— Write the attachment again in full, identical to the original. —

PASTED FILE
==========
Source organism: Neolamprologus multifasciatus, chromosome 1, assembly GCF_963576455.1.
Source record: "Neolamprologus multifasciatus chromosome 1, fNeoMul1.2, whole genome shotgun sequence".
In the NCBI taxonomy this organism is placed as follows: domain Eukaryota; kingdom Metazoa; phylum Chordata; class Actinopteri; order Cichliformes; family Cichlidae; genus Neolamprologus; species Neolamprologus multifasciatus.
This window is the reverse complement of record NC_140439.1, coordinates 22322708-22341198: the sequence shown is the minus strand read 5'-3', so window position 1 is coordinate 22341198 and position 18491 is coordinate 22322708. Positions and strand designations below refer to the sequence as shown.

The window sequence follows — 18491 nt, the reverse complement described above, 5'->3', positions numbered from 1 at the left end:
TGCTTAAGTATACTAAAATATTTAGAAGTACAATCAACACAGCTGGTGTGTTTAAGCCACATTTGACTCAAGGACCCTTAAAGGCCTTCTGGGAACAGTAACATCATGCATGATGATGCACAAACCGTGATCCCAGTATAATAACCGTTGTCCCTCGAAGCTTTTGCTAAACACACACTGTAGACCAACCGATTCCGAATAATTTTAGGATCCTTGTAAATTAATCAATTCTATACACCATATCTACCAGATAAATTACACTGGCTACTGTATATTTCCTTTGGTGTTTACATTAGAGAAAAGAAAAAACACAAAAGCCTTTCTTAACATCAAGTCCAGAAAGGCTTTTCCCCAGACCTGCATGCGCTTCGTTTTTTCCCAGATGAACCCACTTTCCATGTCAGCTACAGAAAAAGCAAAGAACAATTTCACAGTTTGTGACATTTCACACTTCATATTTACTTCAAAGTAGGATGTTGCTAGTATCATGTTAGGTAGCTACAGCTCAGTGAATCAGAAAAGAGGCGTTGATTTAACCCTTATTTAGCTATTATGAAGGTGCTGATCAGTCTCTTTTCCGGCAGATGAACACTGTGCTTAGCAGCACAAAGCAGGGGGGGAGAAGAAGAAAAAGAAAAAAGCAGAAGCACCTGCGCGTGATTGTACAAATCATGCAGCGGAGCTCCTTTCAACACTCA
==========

Source organism: Neolamprologus multifasciatus, chromosome 1, assembly GCF_963576455.1.
Source record: "Neolamprologus multifasciatus chromosome 1, fNeoMul1.2, whole genome shotgun sequence".
In the NCBI taxonomy this organism is placed as follows: domain Eukaryota; kingdom Metazoa; phylum Chordata; class Actinopteri; order Cichliformes; family Cichlidae; genus Neolamprologus; species Neolamprologus multifasciatus.
This window is the reverse complement of record NC_140439.1, coordinates 22322708-22341198: the sequence shown is the minus strand read 5'-3', so window position 1 is coordinate 22341198 and position 18491 is coordinate 22322708. Positions and strand designations below refer to the sequence as shown.

The window sequence follows — 18491 nt, the reverse complement described above, 5'->3', positions numbered from 1 at the left end:
TGCTTAAGTATACTAAAATATTTAGAAGTACAATCAACACAGCTGGTGTGTTTAAGCCACATTTGACTCAAGGACCCTTAAAGGCCTTCTGGGAACAGTAACATCATGCATGATGATGCACAAACCGTGATCCCAGTATAATAACCGTTGTCCCTCGAAGCTTTTGCTAAACACACACTGTAGACCAACCGATTCCGAATAATTTTAGGATCCTTGTAAATTAATCAATTCTATACACCATATCTACCAGATAAATTACACTGGCTACTGTATATTTCCTTTGGTGTTTACATTAGAGAAAAGAAAAAACACAAAAGCCTTTCTTAACATCAAGTCCAGAAAGGCTTTTCCCCAGACCTGCATGCGCTTCGTTTTTTCCCAGATGAACCCACTTTCCATGTCAGCTACAGAAAAAGCAAAGAACAATTTCACAGTTTGTGACATTTCACACTTCATATTTACTTCAAAGTAGGATGTTGCTAGTATCATGTTAGGTAGCTACAGCTCAGTGAATCAGAAAAGAGGCGTTGATTTAACCCTTATTTAGCTATTATGAAGGTGCTGATCAGTCTCTTTTCCGGCAGATGAACACTGTGCTTAGCAGCACAAAGCAGGGGGGGAGAAGAAGAAAAAGAAAAAAGCAGAAGCACCTGCGCGTGATTGTACAAATCATGCAGCGGAGCTCCTTTCAACACTCA